That is why the Republicans viewed the postal vote, which was expanded in the wake of the corona pandemic, so critically. Back when the topic first came up a year ago, Trump himself spoke at one appearance, which many party friends usually only express in a similar way behind closed doors. “If you agreed, a Republican would never be elected again in this country.” True to the motto: the less you choose, the better for us.

With the campaign against all-too-easy voting, Republicans hope to retake the Senate and House of Representatives in 2022 – and then the White House in 2024, with or without Trump on the ballot paper.

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But the fight over who can vote in US democracy and who is not has been raging for much longer. It has always been made more difficult for minorities to participate in elections. After the liberation of slaves, southern states like Georgia were very inventive to exclude black citizens from voting, for example with reading tests and constantly new rules.

It was the time of the so-called “Jim Crow Laws”, which were supposed to prevent blacks from becoming equal citizens. Election researcher Michael McDonald of the University of Florida calls the current wave of reforms “the biggest rollback in suffrage since the Jim Crow era”. Today’s urging by Republicans to present ID cards is particularly affecting poorer African Americans, who often do not have an ID card – this is not mandatory in the United States.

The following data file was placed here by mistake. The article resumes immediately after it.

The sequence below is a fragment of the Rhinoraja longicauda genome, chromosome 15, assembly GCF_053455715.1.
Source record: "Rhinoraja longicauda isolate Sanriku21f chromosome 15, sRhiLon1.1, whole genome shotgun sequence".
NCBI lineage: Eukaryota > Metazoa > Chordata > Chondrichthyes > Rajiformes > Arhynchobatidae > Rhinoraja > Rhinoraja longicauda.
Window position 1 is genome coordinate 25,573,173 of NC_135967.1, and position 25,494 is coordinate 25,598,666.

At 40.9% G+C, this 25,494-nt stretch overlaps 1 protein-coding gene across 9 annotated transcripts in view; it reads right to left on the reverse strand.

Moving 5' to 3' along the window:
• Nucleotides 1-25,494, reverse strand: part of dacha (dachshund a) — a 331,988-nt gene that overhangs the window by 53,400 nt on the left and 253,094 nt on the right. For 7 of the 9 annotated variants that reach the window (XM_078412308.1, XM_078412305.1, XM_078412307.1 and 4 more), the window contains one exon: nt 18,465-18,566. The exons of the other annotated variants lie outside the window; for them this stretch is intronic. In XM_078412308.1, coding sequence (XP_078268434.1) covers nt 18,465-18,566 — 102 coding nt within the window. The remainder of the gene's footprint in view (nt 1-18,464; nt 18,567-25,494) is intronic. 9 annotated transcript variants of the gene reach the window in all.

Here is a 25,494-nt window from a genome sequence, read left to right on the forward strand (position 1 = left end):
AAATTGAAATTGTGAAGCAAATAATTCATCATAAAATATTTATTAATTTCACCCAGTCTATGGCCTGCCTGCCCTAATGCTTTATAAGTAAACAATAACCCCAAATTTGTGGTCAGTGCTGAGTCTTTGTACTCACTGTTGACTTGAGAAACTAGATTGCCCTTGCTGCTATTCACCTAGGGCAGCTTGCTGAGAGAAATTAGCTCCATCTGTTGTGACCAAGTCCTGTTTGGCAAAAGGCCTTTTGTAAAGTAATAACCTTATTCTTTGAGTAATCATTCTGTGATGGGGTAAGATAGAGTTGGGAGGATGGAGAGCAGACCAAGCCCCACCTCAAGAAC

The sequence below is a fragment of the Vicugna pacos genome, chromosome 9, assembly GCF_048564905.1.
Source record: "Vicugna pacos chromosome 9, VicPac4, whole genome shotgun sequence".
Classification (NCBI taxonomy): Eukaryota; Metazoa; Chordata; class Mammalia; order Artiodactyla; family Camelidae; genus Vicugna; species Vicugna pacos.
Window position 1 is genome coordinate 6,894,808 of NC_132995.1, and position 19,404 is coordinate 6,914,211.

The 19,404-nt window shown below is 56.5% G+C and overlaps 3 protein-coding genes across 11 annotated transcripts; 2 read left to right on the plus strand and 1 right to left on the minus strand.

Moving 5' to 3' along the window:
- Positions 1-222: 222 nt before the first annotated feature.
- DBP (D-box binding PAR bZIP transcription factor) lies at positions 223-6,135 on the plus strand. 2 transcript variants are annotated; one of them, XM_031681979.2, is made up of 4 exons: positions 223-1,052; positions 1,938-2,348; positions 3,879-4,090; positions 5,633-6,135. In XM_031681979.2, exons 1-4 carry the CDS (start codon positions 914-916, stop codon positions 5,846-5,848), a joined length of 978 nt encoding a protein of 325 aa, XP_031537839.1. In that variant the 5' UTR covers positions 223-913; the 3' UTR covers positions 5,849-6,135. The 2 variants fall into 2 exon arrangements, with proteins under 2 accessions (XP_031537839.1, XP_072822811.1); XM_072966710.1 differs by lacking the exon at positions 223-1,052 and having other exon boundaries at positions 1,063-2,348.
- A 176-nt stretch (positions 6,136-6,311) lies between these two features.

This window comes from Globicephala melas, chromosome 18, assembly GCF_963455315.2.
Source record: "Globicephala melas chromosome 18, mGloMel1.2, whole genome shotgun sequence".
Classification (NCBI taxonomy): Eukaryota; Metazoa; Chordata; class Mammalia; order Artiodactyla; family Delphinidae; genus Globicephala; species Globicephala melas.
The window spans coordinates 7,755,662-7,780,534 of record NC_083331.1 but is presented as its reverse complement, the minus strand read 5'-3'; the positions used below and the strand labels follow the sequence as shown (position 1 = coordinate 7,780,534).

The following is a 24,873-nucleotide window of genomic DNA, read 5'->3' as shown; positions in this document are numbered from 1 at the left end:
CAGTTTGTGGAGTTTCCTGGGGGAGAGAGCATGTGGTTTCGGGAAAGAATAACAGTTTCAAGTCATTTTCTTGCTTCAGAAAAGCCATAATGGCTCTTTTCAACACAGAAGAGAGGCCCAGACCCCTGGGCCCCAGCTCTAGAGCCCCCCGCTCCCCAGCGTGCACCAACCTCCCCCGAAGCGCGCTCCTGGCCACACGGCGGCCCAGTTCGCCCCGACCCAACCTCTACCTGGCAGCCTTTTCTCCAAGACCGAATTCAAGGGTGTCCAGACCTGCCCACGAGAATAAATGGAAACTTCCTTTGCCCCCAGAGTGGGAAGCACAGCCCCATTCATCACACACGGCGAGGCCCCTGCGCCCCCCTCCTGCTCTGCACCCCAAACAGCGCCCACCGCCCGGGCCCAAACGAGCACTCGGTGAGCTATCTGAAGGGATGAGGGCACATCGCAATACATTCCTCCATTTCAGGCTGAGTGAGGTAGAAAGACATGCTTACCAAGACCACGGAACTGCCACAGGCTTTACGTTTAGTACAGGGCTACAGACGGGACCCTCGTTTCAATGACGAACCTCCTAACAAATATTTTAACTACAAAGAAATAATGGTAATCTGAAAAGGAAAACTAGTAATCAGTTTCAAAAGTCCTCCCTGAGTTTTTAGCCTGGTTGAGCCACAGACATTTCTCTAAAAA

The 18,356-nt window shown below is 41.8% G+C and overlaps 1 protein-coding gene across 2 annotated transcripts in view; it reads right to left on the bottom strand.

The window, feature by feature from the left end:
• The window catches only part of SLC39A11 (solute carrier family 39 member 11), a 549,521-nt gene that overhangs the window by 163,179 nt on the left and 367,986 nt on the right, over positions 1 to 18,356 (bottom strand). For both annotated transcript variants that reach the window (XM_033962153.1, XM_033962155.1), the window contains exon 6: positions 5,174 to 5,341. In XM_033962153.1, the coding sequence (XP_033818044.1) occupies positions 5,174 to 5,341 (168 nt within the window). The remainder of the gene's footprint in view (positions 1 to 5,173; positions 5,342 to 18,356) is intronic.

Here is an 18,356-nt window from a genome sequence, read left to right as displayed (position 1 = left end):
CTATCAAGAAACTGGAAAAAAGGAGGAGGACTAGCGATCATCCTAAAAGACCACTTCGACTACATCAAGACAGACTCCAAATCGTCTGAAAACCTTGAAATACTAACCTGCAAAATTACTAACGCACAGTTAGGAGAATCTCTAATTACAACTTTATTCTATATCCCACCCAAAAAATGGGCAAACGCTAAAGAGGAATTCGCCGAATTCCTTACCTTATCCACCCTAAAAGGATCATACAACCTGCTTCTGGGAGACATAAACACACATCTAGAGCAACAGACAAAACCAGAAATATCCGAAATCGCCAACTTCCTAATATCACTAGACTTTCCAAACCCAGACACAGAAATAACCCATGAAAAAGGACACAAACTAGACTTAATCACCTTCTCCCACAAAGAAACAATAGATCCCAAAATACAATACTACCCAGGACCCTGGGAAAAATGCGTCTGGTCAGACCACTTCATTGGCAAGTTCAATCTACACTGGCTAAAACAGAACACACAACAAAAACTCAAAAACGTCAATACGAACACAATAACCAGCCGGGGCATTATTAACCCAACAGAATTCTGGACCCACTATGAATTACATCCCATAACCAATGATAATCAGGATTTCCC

Democrats find it difficult to counter this

The Democrats, in turn, want to oppose this with their majority in Washington and impose legal requirements on the states on how the right to vote should be protected.

States should automatically register their voters, for example when they register for a driver’s license. They should generally allow postal voting without having to prove a specific reason, and offer early voting in the period of two weeks before the election – as is well known, the elections in the USA take place on a Tuesday in November, on which many workers often do not Have time to queue for hours in front of the polling stations. Convicted offenders who have served their sentences should also be given the right to vote again. Republicans say the Democrats are just as interested in their partisan advantage.

The majority of Democrats are not enough to pass these rules. You would need 60 votes in the Senate – including the approval of ten Republicans. They will hardly be found.

Both sides can mobilize with their advance on the grassroots. There is yet another great battle raging over the right to vote.

The new restrictions on voting rights are also likely to end up in court. In a far-reaching ruling in 2013, the US Supreme Court allowed states to deviate from the federal guidelines from Washington for the right to vote. As a result, more than a thousand polling stations were closed in five southern states such as Georgia, mostly in areas where the poor and minorities live.

The tug-of-war over who is allowed to vote in the US and who is not will go on for a long time.